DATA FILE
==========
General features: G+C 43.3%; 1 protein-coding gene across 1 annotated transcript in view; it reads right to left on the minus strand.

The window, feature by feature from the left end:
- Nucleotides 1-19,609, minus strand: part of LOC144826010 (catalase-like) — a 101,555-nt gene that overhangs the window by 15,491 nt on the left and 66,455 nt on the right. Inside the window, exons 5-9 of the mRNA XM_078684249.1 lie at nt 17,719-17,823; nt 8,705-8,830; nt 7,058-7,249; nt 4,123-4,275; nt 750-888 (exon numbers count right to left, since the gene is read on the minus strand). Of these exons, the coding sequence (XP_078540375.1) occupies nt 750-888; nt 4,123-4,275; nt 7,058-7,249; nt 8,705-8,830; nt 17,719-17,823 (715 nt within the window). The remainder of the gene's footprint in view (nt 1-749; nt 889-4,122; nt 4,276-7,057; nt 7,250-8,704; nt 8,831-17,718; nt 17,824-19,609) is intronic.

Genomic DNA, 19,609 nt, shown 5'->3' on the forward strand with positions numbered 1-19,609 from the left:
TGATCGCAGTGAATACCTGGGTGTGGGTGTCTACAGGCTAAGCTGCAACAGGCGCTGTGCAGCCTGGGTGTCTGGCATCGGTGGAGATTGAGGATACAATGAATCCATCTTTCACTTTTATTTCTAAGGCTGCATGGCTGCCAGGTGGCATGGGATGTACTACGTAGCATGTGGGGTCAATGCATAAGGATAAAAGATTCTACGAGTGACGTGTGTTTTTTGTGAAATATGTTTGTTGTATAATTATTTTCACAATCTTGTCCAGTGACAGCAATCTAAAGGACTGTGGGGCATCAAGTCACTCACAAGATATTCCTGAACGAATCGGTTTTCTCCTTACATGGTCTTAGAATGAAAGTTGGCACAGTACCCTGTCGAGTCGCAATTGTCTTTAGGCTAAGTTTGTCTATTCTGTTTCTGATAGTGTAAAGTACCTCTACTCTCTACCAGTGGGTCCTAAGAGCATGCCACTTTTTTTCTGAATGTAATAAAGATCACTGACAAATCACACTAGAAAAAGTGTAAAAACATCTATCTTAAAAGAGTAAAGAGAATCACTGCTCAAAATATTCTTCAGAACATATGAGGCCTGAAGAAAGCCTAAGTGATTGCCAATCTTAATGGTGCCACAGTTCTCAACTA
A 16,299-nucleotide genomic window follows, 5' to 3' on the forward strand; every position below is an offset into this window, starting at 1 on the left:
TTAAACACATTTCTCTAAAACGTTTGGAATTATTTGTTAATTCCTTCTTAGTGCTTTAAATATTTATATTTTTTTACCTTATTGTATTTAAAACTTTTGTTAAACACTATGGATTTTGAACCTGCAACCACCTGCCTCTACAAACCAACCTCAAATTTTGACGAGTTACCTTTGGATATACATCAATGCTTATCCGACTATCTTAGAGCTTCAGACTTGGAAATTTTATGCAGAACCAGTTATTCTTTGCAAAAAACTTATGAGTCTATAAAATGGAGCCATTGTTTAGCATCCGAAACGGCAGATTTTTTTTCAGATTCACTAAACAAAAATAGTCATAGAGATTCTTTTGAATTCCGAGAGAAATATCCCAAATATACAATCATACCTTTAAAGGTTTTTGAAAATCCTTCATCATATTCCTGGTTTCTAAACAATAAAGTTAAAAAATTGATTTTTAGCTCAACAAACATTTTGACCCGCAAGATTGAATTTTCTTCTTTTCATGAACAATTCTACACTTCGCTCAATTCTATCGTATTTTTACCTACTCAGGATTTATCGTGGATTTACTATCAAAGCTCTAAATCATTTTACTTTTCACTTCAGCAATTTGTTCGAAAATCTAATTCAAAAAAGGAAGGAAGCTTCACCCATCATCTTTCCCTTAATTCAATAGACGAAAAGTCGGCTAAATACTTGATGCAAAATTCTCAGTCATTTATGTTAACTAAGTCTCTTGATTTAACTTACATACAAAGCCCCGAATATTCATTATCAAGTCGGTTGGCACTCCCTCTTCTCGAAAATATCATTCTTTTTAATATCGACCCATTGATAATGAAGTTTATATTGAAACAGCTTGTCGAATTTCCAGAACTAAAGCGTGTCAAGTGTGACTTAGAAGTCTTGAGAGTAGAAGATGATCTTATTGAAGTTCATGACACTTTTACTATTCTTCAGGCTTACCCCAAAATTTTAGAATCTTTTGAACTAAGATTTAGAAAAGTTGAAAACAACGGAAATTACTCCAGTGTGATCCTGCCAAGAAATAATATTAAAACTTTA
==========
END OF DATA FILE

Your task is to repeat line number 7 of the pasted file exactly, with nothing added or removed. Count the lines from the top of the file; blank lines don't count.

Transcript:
TTAAACACATTTCTCTAAAACGTTTGGAATTATTTGTTAATTCCTTCTTAGTGCTTTAAATATTTATATTTTTTTACCTTATTGTATTTAAAACTTTTGTTAAACACTATGGATTTTGAACCTGCAACCACCTGCCTCTACAAACCAACCTCAAATTTTGACGAGTTACCTTTGGATATACATCAATGCTTATCCGACTATCTTAGAGCTTCAGACTTGGAAATTTTATGCAGAACCAGTTATTCTTTGCAAAAAACTTATGAGTCTATAAAATGGAGCCATTGTTTAGCATCCGAAACGGCAGATTTTTTTTCAGATTCACTAAACAAAAATAGTCATAGAGATTCTTTTGAATTCCGAGAGAAATATCCCAAATATACAATCATACCTTTAAAGGTTTTTGAAAATCCTTCATCATATTCCTGGTTTCTAAACAATAAAGTTAAAAAATTGATTTTTAGCTCAACAAACATTTTGACCCGCAAGATTGAATTTTCTTCTTTTCATGAACAATTCTACACTTCGCTCAATTCTATCGTATTTTTACCTACTCAGGATTTATCGTGGATTTACTATCAAAGCTCTAAATCATTTTACTTTTCACTTCAGCAATTTGTTCGAAAATCTAATTCAAAAAAGGAAGGAAGCTTCACCCATCATCTTTCCCTTAATTCAATAGACGAAAAGTCGGCTAAATACTTGATGCAAAATTCTCAGTCATTTATGTTAACTAAGTCTCTTGATTTAACTTACATACAAAGCCCCGAATATTCATTATCAAGTCGGTTGGCACTCCCTCTTCTCGAAAATATCATTCTTTTTAATATCGACCCATTGATAATGAAGTTTATATTGAAACAGCTTGTCGAATTTCCAGAACTAAAGCGTGTCAAGTGTGACTTAGAAGTCTTGAGAGTAGAAGATGATCTTATTGAAGTTCATGACACTTTTACTATTCTTCAGGCTTACCCCAAAATTTTAGAATCTTTTGAACTAAGATTTAGAAAAGTTGAAAACAACGGAAATTACTCCAGTGTGATCCTGCCAAGAAATAATATTAAAACTTTA